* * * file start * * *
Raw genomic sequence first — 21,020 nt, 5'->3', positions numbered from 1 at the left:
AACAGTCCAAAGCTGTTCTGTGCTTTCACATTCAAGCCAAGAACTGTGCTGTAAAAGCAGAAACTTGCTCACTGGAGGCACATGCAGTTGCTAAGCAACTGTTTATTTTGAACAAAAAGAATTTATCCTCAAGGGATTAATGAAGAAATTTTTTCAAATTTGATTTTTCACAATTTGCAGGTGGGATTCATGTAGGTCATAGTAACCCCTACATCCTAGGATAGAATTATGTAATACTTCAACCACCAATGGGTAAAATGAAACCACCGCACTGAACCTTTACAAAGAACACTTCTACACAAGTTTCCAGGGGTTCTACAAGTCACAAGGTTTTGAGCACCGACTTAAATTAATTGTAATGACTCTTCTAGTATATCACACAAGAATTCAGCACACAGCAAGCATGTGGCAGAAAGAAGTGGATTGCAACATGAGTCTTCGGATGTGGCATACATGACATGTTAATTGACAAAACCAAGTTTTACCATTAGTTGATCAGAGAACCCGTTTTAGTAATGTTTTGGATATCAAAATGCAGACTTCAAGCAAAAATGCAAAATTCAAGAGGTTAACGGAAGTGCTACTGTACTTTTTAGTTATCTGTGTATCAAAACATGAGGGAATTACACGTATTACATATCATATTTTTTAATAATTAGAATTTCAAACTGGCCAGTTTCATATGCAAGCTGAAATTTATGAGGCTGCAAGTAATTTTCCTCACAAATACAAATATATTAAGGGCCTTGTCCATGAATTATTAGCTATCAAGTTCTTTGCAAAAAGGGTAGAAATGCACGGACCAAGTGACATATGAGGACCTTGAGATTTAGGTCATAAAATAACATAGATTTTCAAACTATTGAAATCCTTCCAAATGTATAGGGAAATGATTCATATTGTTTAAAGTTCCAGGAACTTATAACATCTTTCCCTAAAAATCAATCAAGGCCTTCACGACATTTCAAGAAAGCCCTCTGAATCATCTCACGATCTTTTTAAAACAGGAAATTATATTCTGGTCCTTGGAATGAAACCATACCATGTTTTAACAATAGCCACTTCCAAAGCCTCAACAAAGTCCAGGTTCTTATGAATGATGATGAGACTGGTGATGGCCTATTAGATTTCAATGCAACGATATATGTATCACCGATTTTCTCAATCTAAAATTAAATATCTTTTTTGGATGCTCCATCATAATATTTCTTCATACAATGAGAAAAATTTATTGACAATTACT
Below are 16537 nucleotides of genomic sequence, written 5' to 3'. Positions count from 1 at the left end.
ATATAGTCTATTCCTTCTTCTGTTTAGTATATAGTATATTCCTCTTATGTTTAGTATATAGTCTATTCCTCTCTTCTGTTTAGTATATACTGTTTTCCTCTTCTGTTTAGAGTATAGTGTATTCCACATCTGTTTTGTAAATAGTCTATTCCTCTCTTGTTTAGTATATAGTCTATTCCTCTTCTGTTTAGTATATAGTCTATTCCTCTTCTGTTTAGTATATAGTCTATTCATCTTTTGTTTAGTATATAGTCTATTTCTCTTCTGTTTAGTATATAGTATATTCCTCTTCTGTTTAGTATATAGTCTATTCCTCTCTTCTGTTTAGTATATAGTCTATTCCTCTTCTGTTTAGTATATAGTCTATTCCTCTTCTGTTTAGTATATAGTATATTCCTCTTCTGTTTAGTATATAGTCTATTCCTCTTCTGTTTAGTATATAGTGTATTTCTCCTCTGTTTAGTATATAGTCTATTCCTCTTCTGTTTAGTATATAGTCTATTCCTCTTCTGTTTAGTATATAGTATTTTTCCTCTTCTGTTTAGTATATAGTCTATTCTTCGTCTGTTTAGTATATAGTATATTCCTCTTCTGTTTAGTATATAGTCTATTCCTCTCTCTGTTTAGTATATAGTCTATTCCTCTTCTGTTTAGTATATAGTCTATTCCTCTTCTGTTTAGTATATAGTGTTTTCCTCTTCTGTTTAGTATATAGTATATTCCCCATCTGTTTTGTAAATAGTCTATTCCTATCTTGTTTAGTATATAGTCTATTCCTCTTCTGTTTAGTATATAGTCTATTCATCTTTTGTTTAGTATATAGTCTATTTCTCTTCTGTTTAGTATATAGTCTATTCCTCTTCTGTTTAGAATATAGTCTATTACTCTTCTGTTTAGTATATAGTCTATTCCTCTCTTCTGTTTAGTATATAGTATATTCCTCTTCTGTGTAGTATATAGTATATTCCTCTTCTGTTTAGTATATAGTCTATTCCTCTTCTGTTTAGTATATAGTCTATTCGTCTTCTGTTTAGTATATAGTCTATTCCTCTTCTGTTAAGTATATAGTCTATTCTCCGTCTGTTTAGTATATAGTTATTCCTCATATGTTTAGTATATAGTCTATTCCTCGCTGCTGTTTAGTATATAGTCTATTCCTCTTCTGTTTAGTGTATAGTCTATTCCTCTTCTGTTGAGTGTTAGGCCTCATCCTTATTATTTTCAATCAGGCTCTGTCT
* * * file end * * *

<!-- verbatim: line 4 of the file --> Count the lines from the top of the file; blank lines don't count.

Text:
ATATAGTCTATTCCTTCTTCTGTTTAGTATATAGTATATTCCTCTTATGTTTAGTATATAGTCTATTCCTCTCTTCTGTTTAGTATATACTGTTTTCCTCTTCTGTTTAGAGTATAGTGTATTCCACATCTGTTTTGTAAATAGTCTATTCCTCTCTTGTTTAGTATATAGTCTATTCCTCTTCTGTTTAGTATATAGTCTATTCCTCTTCTGTTTAGTATATAGTCTATTCATCTTTTGTTTAGTATATAGTCTATTTCTCTTCTGTTTAGTATATAGTATATTCCTCTTCTGTTTAGTATATAGTCTATTCCTCTCTTCTGTTTAGTATATAGTCTATTCCTCTTCTGTTTAGTATATAGTCTATTCCTCTTCTGTTTAGTATATAGTATATTCCTCTTCTGTTTAGTATATAGTCTATTCCTCTTCTGTTTAGTATATAGTGTATTTCTCCTCTGTTTAGTATATAGTCTATTCCTCTTCTGTTTAGTATATAGTCTATTCCTCTTCTGTTTAGTATATAGTATTTTTCCTCTTCTGTTTAGTATATAGTCTATTCTTCGTCTGTTTAGTATATAGTATATTCCTCTTCTGTTTAGTATATAGTCTATTCCTCTCTCTGTTTAGTATATAGTCTATTCCTCTTCTGTTTAGTATATAGTCTATTCCTCTTCTGTTTAGTATATAGTGTTTTCCTCTTCTGTTTAGTATATAGTATATTCCCCATCTGTTTTGTAAATAGTCTATTCCTATCTTGTTTAGTATATAGTCTATTCCTCTTCTGTTTAGTATATAGTCTATTCATCTTTTGTTTAGTATATAGTCTATTTCTCTTCTGTTTAGTATATAGTCTATTCCTCTTCTGTTTAGAATATAGTCTATTACTCTTCTGTTTAGTATATAGTCTATTCCTCTCTTCTGTTTAGTATATAGTATATTCCTCTTCTGTGTAGTATATAGTATATTCCTCTTCTGTTTAGTATATAGTCTATTCCTCTTCTGTTTAGTATATAGTCTATTCGTCTTCTGTTTAGTATATAGTCTATTCCTCTTCTGTTAAGTATATAGTCTATTCTCCGTCTGTTTAGTATATAGTTATTCCTCATATGTTTAGTATATAGTCTATTCCTCGCTGCTGTTTAGTATATAGTCTATTCCTCTTCTGTTTAGTGTATAGTCTATTCCTCTTCTGTTGAGTGTTAGGCCTCATCCTTATTATTTTCAATCAGGCTCTGTCT